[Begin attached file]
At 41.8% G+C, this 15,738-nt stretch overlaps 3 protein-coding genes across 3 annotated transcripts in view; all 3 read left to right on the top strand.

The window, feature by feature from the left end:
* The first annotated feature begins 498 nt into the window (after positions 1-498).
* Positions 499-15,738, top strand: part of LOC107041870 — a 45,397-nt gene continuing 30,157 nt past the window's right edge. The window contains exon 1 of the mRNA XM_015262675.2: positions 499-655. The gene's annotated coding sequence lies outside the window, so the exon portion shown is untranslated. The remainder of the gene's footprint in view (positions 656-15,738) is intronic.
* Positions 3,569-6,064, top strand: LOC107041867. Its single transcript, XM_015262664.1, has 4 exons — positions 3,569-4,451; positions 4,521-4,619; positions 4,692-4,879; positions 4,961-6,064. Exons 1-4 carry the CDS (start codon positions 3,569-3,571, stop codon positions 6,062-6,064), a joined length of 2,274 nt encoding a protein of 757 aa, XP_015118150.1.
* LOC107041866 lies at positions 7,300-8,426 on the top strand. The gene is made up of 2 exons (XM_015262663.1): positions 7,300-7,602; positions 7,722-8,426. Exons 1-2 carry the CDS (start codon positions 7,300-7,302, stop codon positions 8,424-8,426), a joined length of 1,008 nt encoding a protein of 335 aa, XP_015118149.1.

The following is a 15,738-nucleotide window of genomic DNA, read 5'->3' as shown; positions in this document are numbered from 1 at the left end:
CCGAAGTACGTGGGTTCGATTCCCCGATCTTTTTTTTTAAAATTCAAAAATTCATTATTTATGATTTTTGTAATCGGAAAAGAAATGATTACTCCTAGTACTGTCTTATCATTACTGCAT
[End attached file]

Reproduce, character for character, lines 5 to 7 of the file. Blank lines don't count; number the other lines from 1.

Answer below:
* Positions 3,569-6,064, top strand: LOC107041867. Its single transcript, XM_015262664.1, has 4 exons — positions 3,569-4,451; positions 4,521-4,619; positions 4,692-4,879; positions 4,961-6,064. Exons 1-4 carry the CDS (start codon positions 3,569-3,571, stop codon positions 6,062-6,064), a joined length of 2,274 nt encoding a protein of 757 aa, XP_015118150.1.
* LOC107041866 lies at positions 7,300-8,426 on the top strand. The gene is made up of 2 exons (XM_015262663.1): positions 7,300-7,602; positions 7,722-8,426. Exons 1-2 carry the CDS (start codon positions 7,300-7,302, stop codon positions 8,424-8,426), a joined length of 1,008 nt encoding a protein of 335 aa, XP_015118149.1.

The following is a 15,738-nucleotide window of genomic DNA, read 5'->3' as shown; positions in this document are numbered from 1 at the left end: